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With easy access to high alpine tundras and deep river canyons, Cody is the perfect home base for year-round adventure. The laid-back, western charm of the town pairs easily with the backdrop of vast wilderness and abundant wildlife. From easy-going scenic drives to whitewater rafting, there’s something for every level of adventure.
Whitewater rafting the Shoshone River (July-August)
Between the east entrance to Yellowstone and Cody, the North Fork of the Shoshone River runs parallel to the Buffalo Bill Cody Scenic Byway, once described by Teddy Roosevelt as “the most scenic 50 miles in the world.” Snow runoff normally peaks in late spring and early summer, making that the best time to run the class III-IV rapids though you can still raft the lower river through Cody late into the summer. Riparian wildlife is also abundant on this stretch, so plan a morning outing for the best chance to spot a family of otters or a bald eagle. There are multiple outfitters based in Cody offering full or half-day trips. With an experienced river guide, there are plenty of whitewater and scenic float options for beginners, children and people with disabilities.
Alpine lakes and wildflower hiking (July-August)
A drive up Beartooth Pass (elevation 10,947 ft.) offers hikers easy access to high alpine lakes and wildflower-studded tundra. An easy three-mile out-and-back hike takes you to Island and Night lakes. For a longer hike at 11.5 miles round trip, make sure to visit Beauty and Beartooth lakes. Indian paintbrush, arnicas, and other wildflowers carpet the tundra through August or September. In the summer, afternoon thunderstorms can roll in quickly and unexpectedly, so plan on an early start.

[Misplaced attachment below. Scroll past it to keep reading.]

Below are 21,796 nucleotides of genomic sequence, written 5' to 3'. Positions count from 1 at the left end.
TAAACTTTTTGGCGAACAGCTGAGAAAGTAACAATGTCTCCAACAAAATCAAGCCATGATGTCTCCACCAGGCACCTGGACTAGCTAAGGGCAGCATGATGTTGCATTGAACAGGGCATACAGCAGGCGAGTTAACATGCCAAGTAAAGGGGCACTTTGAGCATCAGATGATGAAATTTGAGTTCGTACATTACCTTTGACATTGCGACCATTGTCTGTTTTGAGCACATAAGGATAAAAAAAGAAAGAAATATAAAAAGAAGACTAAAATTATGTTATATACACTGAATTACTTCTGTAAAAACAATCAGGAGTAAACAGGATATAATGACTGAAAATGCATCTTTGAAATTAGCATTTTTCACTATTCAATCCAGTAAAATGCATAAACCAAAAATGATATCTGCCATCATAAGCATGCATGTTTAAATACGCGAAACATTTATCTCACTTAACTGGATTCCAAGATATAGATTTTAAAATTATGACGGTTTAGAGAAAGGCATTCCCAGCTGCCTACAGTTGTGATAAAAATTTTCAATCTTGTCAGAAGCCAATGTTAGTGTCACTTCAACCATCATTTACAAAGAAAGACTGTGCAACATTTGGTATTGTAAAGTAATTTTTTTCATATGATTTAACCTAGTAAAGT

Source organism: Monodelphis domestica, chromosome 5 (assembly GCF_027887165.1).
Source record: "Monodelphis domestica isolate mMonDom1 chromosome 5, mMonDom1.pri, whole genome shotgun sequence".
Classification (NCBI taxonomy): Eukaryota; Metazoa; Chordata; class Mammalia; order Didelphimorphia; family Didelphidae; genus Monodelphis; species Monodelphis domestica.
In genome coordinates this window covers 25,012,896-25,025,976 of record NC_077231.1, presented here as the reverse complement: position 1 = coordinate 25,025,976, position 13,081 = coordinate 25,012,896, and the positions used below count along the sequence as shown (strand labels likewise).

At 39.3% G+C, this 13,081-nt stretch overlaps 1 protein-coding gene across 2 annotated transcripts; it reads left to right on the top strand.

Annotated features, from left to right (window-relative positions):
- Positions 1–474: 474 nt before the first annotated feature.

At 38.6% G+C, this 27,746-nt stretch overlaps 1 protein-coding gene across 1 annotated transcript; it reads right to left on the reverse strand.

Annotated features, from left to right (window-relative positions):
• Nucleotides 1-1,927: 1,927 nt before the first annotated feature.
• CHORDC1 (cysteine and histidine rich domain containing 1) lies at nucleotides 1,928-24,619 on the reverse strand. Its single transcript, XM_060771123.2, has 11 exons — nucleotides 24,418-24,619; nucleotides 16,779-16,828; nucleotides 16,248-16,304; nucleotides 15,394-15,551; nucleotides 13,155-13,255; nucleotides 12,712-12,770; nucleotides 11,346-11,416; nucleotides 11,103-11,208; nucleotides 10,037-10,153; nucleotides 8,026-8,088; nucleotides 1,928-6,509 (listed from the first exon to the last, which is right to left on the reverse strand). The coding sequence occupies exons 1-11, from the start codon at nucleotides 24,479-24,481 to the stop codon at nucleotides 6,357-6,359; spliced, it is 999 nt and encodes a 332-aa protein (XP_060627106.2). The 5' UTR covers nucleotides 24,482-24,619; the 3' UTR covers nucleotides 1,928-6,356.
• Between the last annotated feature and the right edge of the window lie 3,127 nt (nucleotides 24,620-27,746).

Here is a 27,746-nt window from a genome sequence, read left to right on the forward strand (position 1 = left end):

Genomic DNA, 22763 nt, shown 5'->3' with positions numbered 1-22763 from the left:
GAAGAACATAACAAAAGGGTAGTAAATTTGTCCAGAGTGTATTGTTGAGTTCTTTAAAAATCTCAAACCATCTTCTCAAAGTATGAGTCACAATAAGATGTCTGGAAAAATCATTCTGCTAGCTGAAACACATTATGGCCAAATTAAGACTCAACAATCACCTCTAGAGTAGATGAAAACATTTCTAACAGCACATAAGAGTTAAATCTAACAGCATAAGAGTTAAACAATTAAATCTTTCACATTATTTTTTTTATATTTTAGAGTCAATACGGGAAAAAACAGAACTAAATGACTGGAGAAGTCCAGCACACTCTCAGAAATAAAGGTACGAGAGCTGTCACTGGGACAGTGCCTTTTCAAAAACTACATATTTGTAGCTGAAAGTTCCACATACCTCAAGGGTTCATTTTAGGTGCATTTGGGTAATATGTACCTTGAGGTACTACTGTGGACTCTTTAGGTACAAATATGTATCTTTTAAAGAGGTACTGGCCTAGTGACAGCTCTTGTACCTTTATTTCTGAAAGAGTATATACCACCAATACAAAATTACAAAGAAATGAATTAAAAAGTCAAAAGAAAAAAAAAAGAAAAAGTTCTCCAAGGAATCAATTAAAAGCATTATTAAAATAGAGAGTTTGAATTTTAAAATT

Wildlife watching in Lamar Valley (August-October)
Yellowstone is home to the highest concentration of mammals in the Lower 48 and there’s no better place to see them than Lamar Valley. Crowds start to wind down in September, giving late summer visitors a chance to watch the bison and elk rut without standing shoulder-to-shoulder. Bears also begin to return to lower elevations to prepare for their winter slumber, making them easier to spot from the road. Many wildlife species are more active at dawn and dusk, so plan on being there around sunrise or sunset for the best chance to see them.
Sleeping Giant Zipline (June 15 – September 15)
Three miles outside of Yellowstone’s east entrance lies Wyoming’s largest zipline course, run by the non-profit Sleeping Giant Ski Area. A network of five ziplines tucked into the scenery offers views into Yellowstone and the Shoshone National Forest, and whisks riders through the trees at speeds up to 45 mph. A full tour of the ziplines takes about two hours and costs $95 per person, and family discounts are offered as well. If you’re short on time you can also do a single ride across the Shoshone River for $20. For more information visit www.zipsg.com.
Mountain Biking Desert Trails (September-October)
Shade can be scarce in the high desert, so when the summer heat begins to back off it’s one of the best times to hit the trails near town. Dozens of miles of mountain bike trails can be found within minutes from Cody, offering easy family cruises to rocky, technical challenges. Warm up at the Beck Lake Trails, where you can find 10 miles of flowy, purpose-built mountain bike trails ranging from beginner to advanced. Just a few miles north of town is the Outlaw Trail Area, where intermediate and advanced riders can test their skills in rock gardens and on exposed ridgelines. For a more remote desert ride, head out to Cody’s very own Slickrock Trail, where riders follow cairns along a sandstone slickrock playground for 7.4 miles. For route information, maps, and trail conditions, download an app such as MTB Project or Trailforks.
Chief Joseph Scenic Byway (year-round)
Seventeen miles northwest of Cody, Highway 296 connects to the northeast entrance of Yellowstone and the Beartooth Highway. The 46-mile route tops out at over 8,000 feet, offering sweeping views of the Absaroka and Beartooth mountain ranges. Though the byway is open year-round, this route is a must-drive during the summer months when grassy hills dotted with pine trees set the foreground for grand mountains lining the sky. Pull-outs along the way give travelers the chance to take in the scenery, and you’d be hard-pressed to find a better place to watch the sunset than from Dead Indian Summit Overlook.